Chatzigavriil, Athina and Fernando, Tarini
Law e-assessment pilot study.
The London School of Economics and Political Science, Learning Technology and Innovation, London, UK.
This study evaluates the pilots of LL205 & LL4K9, both of which were timed, take-home formative mock exams at LSE led by Learning Technology and Innovation (LTI) and the Department of Law. Given the LL205 and LL4K9 pilots were designed to explore students’ perceptions with typing versus handwriting exams, this report considers the impact of the latter on the students and LSE academic and academic support staff whowere involved in the process. It also captures evidence about how best to facilitate the development of assessment and feedback with technology practices at LSE through collaboration between academic and academic support staff and students.
Overall, the pilots were successful in allowing academic and academic support staff at LSE to uncover a broad range of student views and preferences pertaining to typed exams while further providing an opportunity to test the ExamSoft software. The findings reveal a general willingness on the part of students to engage with typed exams but highlight the importance of having adequate training and support to facilitate any shift toward e-assessment practice. The pilots further illustrate the coordination and communication required with and amongst various stakeholders at LSE to ensure security, regulations and facilities can support the implementation of e-assessment practice.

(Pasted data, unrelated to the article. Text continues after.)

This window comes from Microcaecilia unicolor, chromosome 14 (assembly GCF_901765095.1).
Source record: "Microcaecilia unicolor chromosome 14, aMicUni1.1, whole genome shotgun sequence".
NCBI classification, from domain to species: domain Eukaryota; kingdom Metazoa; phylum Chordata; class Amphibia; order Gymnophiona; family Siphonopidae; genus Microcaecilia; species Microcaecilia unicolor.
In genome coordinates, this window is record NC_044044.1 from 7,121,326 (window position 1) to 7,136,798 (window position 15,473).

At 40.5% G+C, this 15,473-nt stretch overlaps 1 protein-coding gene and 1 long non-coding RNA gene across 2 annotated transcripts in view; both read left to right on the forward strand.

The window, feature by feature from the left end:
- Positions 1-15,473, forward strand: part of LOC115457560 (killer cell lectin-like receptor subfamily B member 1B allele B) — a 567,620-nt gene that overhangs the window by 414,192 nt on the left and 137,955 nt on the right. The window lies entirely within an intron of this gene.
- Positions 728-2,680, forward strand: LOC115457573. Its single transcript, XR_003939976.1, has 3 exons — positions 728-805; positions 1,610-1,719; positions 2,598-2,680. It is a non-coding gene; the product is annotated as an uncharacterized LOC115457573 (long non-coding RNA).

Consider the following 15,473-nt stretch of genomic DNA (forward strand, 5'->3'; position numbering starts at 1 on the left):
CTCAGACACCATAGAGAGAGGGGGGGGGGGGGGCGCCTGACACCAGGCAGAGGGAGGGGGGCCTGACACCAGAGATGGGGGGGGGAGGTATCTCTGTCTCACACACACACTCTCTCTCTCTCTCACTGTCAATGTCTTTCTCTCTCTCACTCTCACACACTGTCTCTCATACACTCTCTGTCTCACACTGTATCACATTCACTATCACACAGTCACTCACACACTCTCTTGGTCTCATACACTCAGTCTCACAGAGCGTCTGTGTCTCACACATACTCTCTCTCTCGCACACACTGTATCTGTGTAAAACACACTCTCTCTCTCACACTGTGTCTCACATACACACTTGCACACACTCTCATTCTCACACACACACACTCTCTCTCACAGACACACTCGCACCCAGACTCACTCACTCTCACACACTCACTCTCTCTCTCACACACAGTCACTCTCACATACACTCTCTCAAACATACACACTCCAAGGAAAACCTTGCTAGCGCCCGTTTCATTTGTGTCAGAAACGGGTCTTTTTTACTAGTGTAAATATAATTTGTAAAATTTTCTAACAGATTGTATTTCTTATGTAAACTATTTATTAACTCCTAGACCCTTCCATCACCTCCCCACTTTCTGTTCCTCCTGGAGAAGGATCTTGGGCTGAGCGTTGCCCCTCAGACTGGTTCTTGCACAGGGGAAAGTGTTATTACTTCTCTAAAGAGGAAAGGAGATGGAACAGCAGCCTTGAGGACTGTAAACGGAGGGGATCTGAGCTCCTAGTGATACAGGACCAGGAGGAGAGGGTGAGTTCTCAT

This report details findings of the two pilots and includes a discussion on student views and the overall software experience. In summary:
- Students welcome online exams but student feedback, technical advice, and pedagogical insight may point to providing students with an opportunity to choose between handwriting and typing exams.
- The timed component of formative assessments is highly valued as an effective simulation of the final exam. The software’s provision of a timer is highly utilised feature.
- Students value training (i.e. the opportunity to test the technology used). Therefore, it is necessary to make available a practice exam to those students who would like to experiment with the platform prior to any formal examination.
- The adequate provision of technical support for students during assessment periods is a key concern for scaling-up e-assessment practice. This is of particular relevance in the case of assessments taking place out of office hours (e.g. over the weekend).
- Coordination among all relevant stakeholders in e-assessment processes is crucial to ensuring students receive clear communications in a timely manner.
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